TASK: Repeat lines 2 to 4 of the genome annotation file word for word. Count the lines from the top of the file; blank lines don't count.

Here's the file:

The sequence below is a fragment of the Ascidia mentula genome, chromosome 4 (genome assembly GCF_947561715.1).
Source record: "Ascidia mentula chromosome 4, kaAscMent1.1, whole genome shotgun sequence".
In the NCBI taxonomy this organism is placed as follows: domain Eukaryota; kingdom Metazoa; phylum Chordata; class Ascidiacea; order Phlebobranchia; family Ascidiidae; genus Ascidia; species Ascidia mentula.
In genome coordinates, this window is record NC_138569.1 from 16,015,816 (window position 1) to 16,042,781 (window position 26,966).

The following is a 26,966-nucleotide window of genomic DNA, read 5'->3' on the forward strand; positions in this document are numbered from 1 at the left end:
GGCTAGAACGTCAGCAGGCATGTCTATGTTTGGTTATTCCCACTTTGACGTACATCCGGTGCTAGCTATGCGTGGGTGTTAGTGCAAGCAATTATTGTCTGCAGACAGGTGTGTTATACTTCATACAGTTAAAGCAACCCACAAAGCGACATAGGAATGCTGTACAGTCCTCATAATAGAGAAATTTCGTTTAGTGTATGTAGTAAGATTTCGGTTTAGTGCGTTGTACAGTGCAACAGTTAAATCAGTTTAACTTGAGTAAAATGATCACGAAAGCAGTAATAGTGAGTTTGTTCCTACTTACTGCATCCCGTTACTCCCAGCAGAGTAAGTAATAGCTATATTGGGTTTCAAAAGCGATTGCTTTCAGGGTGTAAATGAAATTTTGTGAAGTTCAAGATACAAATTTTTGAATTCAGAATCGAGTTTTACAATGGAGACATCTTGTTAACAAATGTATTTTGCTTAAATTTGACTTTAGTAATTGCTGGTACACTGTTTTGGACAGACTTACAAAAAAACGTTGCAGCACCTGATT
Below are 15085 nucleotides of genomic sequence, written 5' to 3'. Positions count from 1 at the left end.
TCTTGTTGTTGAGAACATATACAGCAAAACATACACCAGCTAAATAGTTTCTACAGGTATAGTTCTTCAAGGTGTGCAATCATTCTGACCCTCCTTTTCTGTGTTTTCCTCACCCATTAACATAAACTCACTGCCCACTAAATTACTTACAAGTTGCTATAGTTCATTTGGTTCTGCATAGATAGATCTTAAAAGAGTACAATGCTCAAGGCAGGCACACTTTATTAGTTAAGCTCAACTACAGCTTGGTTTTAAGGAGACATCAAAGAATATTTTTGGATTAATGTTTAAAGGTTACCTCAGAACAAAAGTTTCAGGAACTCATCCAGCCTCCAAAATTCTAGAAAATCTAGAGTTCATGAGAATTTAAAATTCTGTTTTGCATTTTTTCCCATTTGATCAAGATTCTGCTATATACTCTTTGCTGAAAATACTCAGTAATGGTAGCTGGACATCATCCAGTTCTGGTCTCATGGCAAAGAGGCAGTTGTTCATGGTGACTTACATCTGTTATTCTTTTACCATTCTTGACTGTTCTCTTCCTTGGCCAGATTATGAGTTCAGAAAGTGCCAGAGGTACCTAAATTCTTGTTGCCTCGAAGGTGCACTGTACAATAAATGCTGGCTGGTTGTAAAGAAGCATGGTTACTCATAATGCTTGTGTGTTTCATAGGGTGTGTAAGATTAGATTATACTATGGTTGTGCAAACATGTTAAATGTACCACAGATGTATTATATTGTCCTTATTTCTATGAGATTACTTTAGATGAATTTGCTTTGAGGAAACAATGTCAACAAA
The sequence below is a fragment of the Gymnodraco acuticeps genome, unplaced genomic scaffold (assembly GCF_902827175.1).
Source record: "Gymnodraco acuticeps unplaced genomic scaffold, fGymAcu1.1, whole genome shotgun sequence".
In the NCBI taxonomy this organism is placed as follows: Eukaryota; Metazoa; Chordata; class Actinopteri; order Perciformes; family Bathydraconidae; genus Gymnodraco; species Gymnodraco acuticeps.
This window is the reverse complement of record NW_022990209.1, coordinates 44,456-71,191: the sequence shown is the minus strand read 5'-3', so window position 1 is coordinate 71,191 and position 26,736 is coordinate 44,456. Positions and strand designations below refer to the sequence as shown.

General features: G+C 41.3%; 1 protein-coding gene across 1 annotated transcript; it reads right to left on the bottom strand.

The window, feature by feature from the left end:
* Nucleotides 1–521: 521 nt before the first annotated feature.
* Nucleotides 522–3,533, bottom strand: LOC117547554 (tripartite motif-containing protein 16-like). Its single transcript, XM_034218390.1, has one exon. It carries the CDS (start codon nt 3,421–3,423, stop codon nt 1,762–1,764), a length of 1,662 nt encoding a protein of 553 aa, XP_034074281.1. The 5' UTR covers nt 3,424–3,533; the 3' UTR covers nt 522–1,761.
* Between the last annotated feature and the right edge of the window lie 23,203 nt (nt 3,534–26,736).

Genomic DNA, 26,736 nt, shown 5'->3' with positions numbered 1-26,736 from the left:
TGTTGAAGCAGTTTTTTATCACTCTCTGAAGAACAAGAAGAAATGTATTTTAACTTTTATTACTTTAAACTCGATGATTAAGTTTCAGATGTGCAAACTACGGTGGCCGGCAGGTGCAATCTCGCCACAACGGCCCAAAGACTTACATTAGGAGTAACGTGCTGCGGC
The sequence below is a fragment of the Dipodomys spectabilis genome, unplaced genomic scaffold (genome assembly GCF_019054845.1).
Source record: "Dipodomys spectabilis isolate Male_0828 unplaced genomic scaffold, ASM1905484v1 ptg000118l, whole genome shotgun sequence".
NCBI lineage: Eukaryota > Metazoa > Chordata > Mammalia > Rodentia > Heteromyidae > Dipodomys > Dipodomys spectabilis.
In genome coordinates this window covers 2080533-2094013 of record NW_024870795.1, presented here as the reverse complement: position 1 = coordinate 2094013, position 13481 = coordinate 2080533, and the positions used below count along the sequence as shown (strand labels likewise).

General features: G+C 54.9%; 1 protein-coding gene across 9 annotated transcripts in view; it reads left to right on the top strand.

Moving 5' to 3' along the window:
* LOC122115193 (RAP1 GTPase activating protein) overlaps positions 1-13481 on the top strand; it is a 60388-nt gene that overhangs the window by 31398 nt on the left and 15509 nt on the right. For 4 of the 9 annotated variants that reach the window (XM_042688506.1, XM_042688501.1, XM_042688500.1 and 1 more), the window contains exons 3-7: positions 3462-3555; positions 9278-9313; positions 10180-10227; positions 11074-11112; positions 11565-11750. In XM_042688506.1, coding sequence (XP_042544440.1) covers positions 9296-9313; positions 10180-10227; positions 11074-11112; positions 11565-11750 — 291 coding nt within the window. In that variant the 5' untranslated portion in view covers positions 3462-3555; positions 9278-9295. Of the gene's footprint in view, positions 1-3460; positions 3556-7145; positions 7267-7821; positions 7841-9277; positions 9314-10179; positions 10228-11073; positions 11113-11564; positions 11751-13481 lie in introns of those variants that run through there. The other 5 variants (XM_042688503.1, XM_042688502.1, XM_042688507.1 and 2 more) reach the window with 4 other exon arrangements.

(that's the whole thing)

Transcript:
Source record: "Ascidia mentula chromosome 4, kaAscMent1.1, whole genome shotgun sequence".
In the NCBI taxonomy this organism is placed as follows: domain Eukaryota; kingdom Metazoa; phylum Chordata; class Ascidiacea; order Phlebobranchia; family Ascidiidae; genus Ascidia; species Ascidia mentula.
In genome coordinates, this window is record NC_138569.1 from 16,015,816 (window position 1) to 16,042,781 (window position 26,966).